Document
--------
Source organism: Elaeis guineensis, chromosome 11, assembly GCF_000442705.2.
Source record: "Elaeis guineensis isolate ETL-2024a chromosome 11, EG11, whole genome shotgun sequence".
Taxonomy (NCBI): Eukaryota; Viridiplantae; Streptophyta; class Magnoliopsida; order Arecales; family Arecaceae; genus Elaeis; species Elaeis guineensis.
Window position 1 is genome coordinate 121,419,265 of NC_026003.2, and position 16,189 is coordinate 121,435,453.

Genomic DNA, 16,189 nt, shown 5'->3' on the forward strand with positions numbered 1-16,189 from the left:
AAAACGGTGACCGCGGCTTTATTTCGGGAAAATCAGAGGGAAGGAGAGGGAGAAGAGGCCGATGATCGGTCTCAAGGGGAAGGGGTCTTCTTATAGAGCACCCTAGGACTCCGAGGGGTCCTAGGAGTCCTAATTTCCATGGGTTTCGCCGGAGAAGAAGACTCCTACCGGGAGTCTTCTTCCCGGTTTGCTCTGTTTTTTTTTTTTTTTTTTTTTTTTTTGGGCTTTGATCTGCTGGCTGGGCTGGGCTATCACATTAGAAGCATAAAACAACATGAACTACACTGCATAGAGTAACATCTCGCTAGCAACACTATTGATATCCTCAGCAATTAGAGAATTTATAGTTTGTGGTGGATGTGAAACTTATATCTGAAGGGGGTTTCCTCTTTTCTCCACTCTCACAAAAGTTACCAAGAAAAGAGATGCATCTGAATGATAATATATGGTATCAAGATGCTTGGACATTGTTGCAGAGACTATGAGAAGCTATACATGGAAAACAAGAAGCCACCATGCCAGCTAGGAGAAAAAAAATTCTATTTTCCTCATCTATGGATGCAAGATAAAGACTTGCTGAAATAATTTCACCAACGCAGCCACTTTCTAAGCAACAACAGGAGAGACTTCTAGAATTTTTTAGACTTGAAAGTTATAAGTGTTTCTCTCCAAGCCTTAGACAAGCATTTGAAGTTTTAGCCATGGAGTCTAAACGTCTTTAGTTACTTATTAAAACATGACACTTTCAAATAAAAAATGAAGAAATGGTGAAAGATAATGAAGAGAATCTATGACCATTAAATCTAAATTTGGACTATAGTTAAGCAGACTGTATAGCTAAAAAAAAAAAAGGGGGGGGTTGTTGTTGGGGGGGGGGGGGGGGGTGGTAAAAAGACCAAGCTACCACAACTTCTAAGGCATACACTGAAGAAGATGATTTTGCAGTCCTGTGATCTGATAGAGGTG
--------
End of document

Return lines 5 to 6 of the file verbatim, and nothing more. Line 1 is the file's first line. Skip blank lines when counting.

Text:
Genomic DNA, 16,189 nt, shown 5'->3' on the forward strand with positions numbered 1-16,189 from the left:
AAAACGGTGACCGCGGCTTTATTTCGGGAAAATCAGAGGGAAGGAGAGGGAGAAGAGGCCGATGATCGGTCTCAAGGGGAAGGGGTCTTCTTATAGAGCACCCTAGGACTCCGAGGGGTCCTAGGAGTCCTAATTTCCATGGGTTTCGCCGGAGAAGAAGACTCCTACCGGGAGTCTTCTTCCCGGTTTGCTCTGTTTTTTTTTTTTTTTTTTTTTTTTTTGGGCTTTGATCTGCTGGCTGGGCTGGGCTATCACATTAGAAGCATAAAACAACATGAACTACACTGCATAGAGTAACATCTCGCTAGCAACACTATTGATATCCTCAGCAATTAGAGAATTTATAGTTTGTGGTGGATGTGAAACTTATATCTGAAGGGGGTTTCCTCTTTTCTCCACTCTCACAAAAGTTACCAAGAAAAGAGATGCATCTGAATGATAATATATGGTATCAAGATGCTTGGACATTGTTGCAGAGACTATGAGAAGCTATACATGGAAAACAAGAAGCCACCATGCCAGCTAGGAGAAAAAAAATTCTATTTTCCTCATCTATGGATGCAAGATAAAGACTTGCTGAAATAATTTCACCAACGCAGCCACTTTCTAAGCAACAACAGGAGAGACTTCTAGAATTTTTTAGACTTGAAAGTTATAAGTGTTTCTCTCCAAGCCTTAGACAAGCATTTGAAGTTTTAGCCATGGAGTCTAAACGTCTTTAGTTACTTATTAAAACATGACACTTTCAAATAAAAAATGAAGAAATGGTGAAAGATAATGAAGAGAATCTATGACCATTAAATCTAAATTTGGACTATAGTTAAGCAGACTGTATAGCTAAAAAAAAAAAAGGGGGGGGTTGTTGTTGGGGGGGGGGGGGGGGGTGGTAAAAAGACCAAGCTACCACAACTTCTAAGGCATACACTGAAGAAGATGATTTTGCAGTCCTGTGATCTGATAGAGGTG